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The mystery of the COVID toes – turning evidence-based medicine on its head


The recent and rapid emergence of COVID-19 infection has led to a flood of publications describing all aspects of the disease and its presentation. The appearance of chilblain-like lesions, in children and young adults has particularly caught the attention of healthcare professionals with an interest in the foot. With such a novel infection, demand for information is high at a time when evidence is scarce. Consequently, there has been a renaissance in the publication of case studies. This type of research, previously relegated from many mainstream journals, as a low level source of evidence, has permitted the rapid reporting, publication and dissemination of much needed clinical data which can be used as a foundation to inform further research and investigations about a new global infection.

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It has been 2 months since reports began to appear in the medical literature and on social media discussing the appearance of chilblain like lesions on the toes of children and young adults [1, 2]. The phenomenon received a lot of coverage in the media - at a time when available evidence was in short supply. The emergence of the COVID-19 pandemic has presented a new challenge. For many years, healthcare professionals have been trained in the use of evidence-based medicine to understand and guide their decisions and management of patient pathologies. Judgement on the quality of the evidence is made through assessment of the methodology of the work and ranking it within the hierarchy of evidence [3]. High level evidence from clinical trials and systematic reviews are held as the gold standard for informing clinicians, but what happens when they do not exist? With COVID-19, clinicians are faced with a disease where little is known but the need for knowledge is high. In the light of this, we have seen the re-emergence of a type of paper which had previously been threatened with extinction in mainstream medical journals [4] – the humble case report and case series.

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Case reports were a common publication in many medical and healthcare journals in previous decades but their existence in the literature was increasingly questioned over their utility in modern healthcare [5] as evidence based medicine emerged in the late 1980’s. With the establishment of the hierarchy of evidence they were firmly placed at the bottom [6]. It soon followed that many medical journals sought to reduce or entirely remove them. They were not so frequently cited as other publication types [7] and so could potentially reduce a journal’s impact factor. Subsequently, many publishers and professional medical organisations created open access, online platforms accepting case studies separate from their main journals.

With the global emergence of COVID-19, the world was exposed to a new type of infection, about which very little was known in terms of its presentation, clinical features and management. With the levels of mortality occurring with the infection, the need for clinical data was urgent. Consequently, journals, with the lack of any high-level evidence, had to turn to expert commentary and begin to piece together the COVID-19 puzzle together using case reports and case series. In fact, up to June 5th, a search of PUBMED using the operator terms “Case [title]” AND “corona OR covid” yields over 700 papers published this year.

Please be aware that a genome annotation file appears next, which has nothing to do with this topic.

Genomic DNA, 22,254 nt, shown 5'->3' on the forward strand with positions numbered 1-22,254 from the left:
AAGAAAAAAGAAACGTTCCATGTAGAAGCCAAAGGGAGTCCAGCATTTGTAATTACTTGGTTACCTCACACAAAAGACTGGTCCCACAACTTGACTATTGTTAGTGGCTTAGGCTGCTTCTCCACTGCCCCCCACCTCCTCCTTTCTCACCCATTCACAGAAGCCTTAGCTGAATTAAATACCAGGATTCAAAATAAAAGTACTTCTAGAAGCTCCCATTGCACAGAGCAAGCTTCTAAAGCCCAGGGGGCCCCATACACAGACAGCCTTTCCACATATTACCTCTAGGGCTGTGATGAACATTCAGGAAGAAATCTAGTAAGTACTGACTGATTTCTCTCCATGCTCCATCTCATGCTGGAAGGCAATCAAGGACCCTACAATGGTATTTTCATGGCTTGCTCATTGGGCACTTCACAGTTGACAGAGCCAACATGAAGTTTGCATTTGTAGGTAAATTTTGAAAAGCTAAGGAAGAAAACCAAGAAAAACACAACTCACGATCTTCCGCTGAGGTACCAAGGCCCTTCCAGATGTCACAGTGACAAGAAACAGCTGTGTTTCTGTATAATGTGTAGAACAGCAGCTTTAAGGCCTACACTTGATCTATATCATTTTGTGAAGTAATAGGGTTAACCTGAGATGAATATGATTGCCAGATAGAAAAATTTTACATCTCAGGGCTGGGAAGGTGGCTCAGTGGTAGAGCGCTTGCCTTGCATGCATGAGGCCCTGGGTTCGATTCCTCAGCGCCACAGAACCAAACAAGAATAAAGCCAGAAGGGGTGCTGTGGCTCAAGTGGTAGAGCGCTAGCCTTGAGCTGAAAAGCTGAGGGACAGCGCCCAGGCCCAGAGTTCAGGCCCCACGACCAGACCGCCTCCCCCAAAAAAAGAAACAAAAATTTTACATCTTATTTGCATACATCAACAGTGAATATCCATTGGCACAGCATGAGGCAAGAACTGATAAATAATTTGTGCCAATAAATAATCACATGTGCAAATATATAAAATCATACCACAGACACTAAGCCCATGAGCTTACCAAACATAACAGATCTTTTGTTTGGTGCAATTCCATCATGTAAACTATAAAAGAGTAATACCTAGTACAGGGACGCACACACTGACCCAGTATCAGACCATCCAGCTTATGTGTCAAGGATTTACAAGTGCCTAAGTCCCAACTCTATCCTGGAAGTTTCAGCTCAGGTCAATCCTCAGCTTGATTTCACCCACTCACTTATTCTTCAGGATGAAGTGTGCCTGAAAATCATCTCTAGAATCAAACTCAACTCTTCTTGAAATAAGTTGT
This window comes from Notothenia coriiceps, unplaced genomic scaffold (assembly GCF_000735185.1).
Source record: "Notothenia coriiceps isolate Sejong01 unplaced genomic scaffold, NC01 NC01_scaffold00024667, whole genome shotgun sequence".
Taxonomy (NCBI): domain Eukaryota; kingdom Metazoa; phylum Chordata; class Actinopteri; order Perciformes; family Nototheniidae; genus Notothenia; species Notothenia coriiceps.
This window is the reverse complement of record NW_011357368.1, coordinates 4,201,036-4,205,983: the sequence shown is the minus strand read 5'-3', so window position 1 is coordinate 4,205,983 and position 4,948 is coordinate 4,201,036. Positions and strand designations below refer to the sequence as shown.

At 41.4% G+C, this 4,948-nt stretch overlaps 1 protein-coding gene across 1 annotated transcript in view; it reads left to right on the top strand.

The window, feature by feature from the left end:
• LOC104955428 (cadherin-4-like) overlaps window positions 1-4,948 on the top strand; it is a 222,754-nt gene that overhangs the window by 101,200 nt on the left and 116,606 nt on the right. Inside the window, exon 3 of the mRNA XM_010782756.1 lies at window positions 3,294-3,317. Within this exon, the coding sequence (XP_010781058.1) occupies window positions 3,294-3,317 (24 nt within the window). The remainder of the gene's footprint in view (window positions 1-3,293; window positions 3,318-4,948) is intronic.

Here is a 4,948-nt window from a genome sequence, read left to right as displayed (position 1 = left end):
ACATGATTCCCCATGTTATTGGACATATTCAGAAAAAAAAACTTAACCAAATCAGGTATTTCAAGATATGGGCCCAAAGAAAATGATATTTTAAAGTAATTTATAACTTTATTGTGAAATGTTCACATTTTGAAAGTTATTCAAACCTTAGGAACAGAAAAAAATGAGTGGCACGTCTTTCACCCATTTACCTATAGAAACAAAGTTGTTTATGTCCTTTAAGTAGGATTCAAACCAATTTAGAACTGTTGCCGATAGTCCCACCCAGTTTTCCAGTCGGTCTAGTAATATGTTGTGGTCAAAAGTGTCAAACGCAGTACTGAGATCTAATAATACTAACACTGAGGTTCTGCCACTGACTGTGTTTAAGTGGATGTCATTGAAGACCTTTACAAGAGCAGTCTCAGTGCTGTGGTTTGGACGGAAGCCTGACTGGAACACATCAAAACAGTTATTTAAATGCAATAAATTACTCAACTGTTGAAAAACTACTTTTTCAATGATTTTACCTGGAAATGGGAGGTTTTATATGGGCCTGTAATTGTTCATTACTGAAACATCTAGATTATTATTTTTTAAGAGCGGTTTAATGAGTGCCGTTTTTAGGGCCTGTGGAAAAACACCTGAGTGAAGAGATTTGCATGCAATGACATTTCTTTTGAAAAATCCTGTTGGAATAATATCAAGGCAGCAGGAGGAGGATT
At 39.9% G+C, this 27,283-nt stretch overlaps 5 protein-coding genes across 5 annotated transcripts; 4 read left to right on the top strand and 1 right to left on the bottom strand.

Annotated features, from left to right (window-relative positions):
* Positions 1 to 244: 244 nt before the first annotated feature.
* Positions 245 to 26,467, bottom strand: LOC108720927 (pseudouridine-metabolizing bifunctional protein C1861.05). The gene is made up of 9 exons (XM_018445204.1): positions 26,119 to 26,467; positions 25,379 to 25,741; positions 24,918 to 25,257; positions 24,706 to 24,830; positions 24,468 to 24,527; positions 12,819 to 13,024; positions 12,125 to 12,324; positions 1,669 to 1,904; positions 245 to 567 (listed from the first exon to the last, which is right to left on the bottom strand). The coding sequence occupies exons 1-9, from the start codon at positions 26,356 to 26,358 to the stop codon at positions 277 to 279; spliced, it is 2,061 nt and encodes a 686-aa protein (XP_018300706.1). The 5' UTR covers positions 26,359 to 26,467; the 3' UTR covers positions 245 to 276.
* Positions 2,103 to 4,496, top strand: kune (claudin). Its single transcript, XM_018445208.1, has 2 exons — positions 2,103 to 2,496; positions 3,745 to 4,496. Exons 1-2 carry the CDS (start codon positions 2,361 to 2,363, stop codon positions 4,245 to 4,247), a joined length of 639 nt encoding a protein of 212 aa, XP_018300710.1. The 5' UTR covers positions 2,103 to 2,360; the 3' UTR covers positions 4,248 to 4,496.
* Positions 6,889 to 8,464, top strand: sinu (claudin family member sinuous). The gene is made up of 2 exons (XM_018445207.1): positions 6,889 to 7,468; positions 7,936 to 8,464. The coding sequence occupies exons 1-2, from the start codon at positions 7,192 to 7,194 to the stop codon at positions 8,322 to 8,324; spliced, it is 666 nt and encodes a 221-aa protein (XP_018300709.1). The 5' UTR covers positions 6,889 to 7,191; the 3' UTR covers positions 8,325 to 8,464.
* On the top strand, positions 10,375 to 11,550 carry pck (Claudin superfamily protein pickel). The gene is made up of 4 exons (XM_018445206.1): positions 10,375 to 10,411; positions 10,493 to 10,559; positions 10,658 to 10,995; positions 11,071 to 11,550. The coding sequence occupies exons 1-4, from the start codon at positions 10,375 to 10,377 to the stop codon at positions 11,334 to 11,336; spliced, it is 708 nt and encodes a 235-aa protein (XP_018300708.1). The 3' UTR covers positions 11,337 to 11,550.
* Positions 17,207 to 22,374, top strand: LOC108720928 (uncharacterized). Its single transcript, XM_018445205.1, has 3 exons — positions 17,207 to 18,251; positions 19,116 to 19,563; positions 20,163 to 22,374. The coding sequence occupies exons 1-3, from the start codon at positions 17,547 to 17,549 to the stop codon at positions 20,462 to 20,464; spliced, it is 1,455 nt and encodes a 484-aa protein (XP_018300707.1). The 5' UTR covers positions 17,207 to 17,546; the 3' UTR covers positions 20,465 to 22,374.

In April, early papers reported the emergence of a suspected phenomenon of chilblain-like lesions appearing in children and young adults [1, 2]. It was reported as ‘suspected’, as the subjects were not able to be fully assessed or indeed even confirmed as having had the infection. With increasing interest in these lesions, national newspapers in many countries were reporting these as potential signs of the disease of children and further medical publications rapidly followed [8,9,10,11,12,13,14] on a daily basis. All of these were case reports and case series. To create a clearer picture of how the virus affected the skin, additional patient data was requested from clinicians globally and collected by the American Academy of Dermatology and the British Association of Dermatologists to try and collate a clearer clinical picture of the phenomenon. Within a couple of months, the first dataset was published collating 318 cases of “COVID toe” [15].

The survey collected data primarily from physicians, with contributions from other healthcare professionals, consisted of collated case reports. Its conclusion highlighted the limitations of the case study methodology. From the data the prevalence was not able to be estimated, causation was not able to be proven (many subjects had not undergone any testing for the infection) and only hypotheses could be generated as to the natural history of the disease and its pathophysiology. Retrospective bias was also an issue. However, despite this, at this time the hidden power of case study in rapidly reporting new phenomenon, diseases and clinical observations [16] has been used to its fullest extent from which further research and investigation can be based as the foundation of new knowledge.


Consequently, the emergence of a global epidemic has served to highlight how all types and levels of evidence can have utility and relevance in modern healthcare. Even with known limitations, they can fulfil an urgent need to progress knowledge in times of need.

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Correspondence to Alan M. Borthwick.

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Bristow, I.R., Borthwick, A.M. The mystery of the COVID toes – turning evidence-based medicine on its head. J Foot Ankle Res 13, 38 (2020).

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